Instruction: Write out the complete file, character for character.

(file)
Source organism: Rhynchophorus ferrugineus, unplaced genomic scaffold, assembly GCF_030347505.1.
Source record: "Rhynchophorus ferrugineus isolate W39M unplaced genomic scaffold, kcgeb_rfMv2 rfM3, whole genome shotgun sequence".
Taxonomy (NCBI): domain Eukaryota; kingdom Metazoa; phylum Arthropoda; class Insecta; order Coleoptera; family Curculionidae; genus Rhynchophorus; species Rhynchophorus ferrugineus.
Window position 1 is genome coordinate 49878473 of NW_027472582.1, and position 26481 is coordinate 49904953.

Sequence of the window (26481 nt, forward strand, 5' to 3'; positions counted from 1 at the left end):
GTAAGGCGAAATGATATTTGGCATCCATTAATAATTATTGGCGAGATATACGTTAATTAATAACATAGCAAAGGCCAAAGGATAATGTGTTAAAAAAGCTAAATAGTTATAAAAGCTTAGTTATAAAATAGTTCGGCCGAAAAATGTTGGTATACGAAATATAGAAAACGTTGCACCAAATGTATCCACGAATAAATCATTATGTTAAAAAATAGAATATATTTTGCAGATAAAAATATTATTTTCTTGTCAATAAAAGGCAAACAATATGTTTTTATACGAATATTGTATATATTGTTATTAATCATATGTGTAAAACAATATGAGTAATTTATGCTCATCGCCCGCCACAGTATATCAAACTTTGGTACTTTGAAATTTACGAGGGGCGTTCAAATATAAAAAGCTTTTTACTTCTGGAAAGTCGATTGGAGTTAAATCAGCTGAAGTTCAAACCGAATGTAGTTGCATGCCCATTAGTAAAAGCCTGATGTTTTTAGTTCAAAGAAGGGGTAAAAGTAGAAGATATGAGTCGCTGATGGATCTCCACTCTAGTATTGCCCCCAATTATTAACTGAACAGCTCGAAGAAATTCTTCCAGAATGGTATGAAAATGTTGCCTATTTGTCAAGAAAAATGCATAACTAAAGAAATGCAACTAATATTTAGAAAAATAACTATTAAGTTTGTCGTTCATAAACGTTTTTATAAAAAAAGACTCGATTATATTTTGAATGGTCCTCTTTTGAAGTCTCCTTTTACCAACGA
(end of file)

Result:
Source organism: Rhynchophorus ferrugineus, unplaced genomic scaffold, assembly GCF_030347505.1.
Source record: "Rhynchophorus ferrugineus isolate W39M unplaced genomic scaffold, kcgeb_rfMv2 rfM3, whole genome shotgun sequence".
Taxonomy (NCBI): domain Eukaryota; kingdom Metazoa; phylum Arthropoda; class Insecta; order Coleoptera; family Curculionidae; genus Rhynchophorus; species Rhynchophorus ferrugineus.
Window position 1 is genome coordinate 49878473 of NW_027472582.1, and position 26481 is coordinate 49904953.

Sequence of the window (26481 nt, forward strand, 5' to 3'; positions counted from 1 at the left end):
GTAAGGCGAAATGATATTTGGCATCCATTAATAATTATTGGCGAGATATACGTTAATTAATAACATAGCAAAGGCCAAAGGATAATGTGTTAAAAAAGCTAAATAGTTATAAAAGCTTAGTTATAAAATAGTTCGGCCGAAAAATGTTGGTATACGAAATATAGAAAACGTTGCACCAAATGTATCCACGAATAAATCATTATGTTAAAAAATAGAATATATTTTGCAGATAAAAATATTATTTTCTTGTCAATAAAAGGCAAACAATATGTTTTTATACGAATATTGTATATATTGTTATTAATCATATGTGTAAAACAATATGAGTAATTTATGCTCATCGCCCGCCACAGTATATCAAACTTTGGTACTTTGAAATTTACGAGGGGCGTTCAAATATAAAAAGCTTTTTACTTCTGGAAAGTCGATTGGAGTTAAATCAGCTGAAGTTCAAACCGAATGTAGTTGCATGCCCATTAGTAAAAGCCTGATGTTTTTAGTTCAAAGAAGGGGTAAAAGTAGAAGATATGAGTCGCTGATGGATCTCCACTCTAGTATTGCCCCCAATTATTAACTGAACAGCTCGAAGAAATTCTTCCAGAATGGTATGAAAATGTTGCCTATTTGTCAAGAAAAATGCATAACTAAAGAAATGCAACTAATATTTAGAAAAATAACTATTAAGTTTGTCGTTCATAAACGTTTTTATAAAAAAAGACTCGATTATATTTTGAATGGTCCTCTTTTGAAGTCTCCTTTTACCAACGA